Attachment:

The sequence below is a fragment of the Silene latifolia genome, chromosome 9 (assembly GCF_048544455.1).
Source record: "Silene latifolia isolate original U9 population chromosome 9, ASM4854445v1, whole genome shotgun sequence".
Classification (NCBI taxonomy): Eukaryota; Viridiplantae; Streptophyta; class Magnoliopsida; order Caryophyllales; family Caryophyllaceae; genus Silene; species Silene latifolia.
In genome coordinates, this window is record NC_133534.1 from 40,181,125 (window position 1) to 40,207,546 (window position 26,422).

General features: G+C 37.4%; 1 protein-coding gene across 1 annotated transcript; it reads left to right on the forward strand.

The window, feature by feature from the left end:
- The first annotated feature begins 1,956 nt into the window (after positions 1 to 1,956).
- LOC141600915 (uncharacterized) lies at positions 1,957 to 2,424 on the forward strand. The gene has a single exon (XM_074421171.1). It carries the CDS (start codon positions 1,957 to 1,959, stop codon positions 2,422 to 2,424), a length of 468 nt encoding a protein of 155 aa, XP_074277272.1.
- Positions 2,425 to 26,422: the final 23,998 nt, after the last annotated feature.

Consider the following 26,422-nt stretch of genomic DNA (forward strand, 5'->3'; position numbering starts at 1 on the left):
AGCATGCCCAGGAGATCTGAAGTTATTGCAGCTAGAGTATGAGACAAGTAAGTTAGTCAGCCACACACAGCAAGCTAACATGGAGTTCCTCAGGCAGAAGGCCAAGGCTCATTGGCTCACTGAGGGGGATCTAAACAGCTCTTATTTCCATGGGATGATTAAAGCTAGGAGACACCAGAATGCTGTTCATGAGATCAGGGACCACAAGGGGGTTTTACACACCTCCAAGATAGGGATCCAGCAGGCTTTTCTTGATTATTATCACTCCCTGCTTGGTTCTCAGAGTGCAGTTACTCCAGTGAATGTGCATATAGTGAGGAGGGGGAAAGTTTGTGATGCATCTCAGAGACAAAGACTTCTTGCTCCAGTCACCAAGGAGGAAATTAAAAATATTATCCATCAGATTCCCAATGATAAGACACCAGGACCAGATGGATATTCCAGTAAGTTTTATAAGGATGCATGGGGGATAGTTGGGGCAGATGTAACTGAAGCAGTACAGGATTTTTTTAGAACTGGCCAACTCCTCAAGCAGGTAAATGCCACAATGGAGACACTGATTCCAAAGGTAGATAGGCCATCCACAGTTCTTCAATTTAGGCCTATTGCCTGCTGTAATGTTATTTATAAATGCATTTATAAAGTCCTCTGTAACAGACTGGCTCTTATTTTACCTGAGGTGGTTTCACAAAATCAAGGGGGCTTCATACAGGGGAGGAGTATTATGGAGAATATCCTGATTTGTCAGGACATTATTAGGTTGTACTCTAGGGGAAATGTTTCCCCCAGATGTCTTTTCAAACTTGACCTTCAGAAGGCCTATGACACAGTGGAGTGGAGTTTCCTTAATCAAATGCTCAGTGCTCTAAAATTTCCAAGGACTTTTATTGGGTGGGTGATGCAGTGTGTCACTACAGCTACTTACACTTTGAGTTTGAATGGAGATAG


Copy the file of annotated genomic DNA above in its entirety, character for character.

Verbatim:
The sequence below is a fragment of the Silene latifolia genome, chromosome 9 (assembly GCF_048544455.1).
Source record: "Silene latifolia isolate original U9 population chromosome 9, ASM4854445v1, whole genome shotgun sequence".
Classification (NCBI taxonomy): Eukaryota; Viridiplantae; Streptophyta; class Magnoliopsida; order Caryophyllales; family Caryophyllaceae; genus Silene; species Silene latifolia.
In genome coordinates, this window is record NC_133534.1 from 40,181,125 (window position 1) to 40,207,546 (window position 26,422).

General features: G+C 37.4%; 1 protein-coding gene across 1 annotated transcript; it reads left to right on the forward strand.

The window, feature by feature from the left end:
- The first annotated feature begins 1,956 nt into the window (after positions 1 to 1,956).
- LOC141600915 (uncharacterized) lies at positions 1,957 to 2,424 on the forward strand. The gene has a single exon (XM_074421171.1). It carries the CDS (start codon positions 1,957 to 1,959, stop codon positions 2,422 to 2,424), a length of 468 nt encoding a protein of 155 aa, XP_074277272.1.
- Positions 2,425 to 26,422: the final 23,998 nt, after the last annotated feature.

Consider the following 26,422-nt stretch of genomic DNA (forward strand, 5'->3'; position numbering starts at 1 on the left):
AGCATGCCCAGGAGATCTGAAGTTATTGCAGCTAGAGTATGAGACAAGTAAGTTAGTCAGCCACACACAGCAAGCTAACATGGAGTTCCTCAGGCAGAAGGCCAAGGCTCATTGGCTCACTGAGGGGGATCTAAACAGCTCTTATTTCCATGGGATGATTAAAGCTAGGAGACACCAGAATGCTGTTCATGAGATCAGGGACCACAAGGGGGTTTTACACACCTCCAAGATAGGGATCCAGCAGGCTTTTCTTGATTATTATCACTCCCTGCTTGGTTCTCAGAGTGCAGTTACTCCAGTGAATGTGCATATAGTGAGGAGGGGGAAAGTTTGTGATGCATCTCAGAGACAAAGACTTCTTGCTCCAGTCACCAAGGAGGAAATTAAAAATATTATCCATCAGATTCCCAATGATAAGACACCAGGACCAGATGGATATTCCAGTAAGTTTTATAAGGATGCATGGGGGATAGTTGGGGCAGATGTAACTGAAGCAGTACAGGATTTTTTTAGAACTGGCCAACTCCTCAAGCAGGTAAATGCCACAATGGAGACACTGATTCCAAAGGTAGATAGGCCATCCACAGTTCTTCAATTTAGGCCTATTGCCTGCTGTAATGTTATTTATAAATGCATTTATAAAGTCCTCTGTAACAGACTGGCTCTTATTTTACCTGAGGTGGTTTCACAAAATCAAGGGGGCTTCATACAGGGGAGGAGTATTATGGAGAATATCCTGATTTGTCAGGACATTATTAGGTTGTACTCTAGGGGAAATGTTTCCCCCAGATGTCTTTTCAAACTTGACCTTCAGAAGGCCTATGACACAGTGGAGTGGAGTTTCCTTAATCAAATGCTCAGTGCTCTAAAATTTCCAAGGACTTTTATTGGGTGGGTGATGCAGTGTGTCACTACAGCTACTTACACTTTGAGTTTGAATGGAGATAG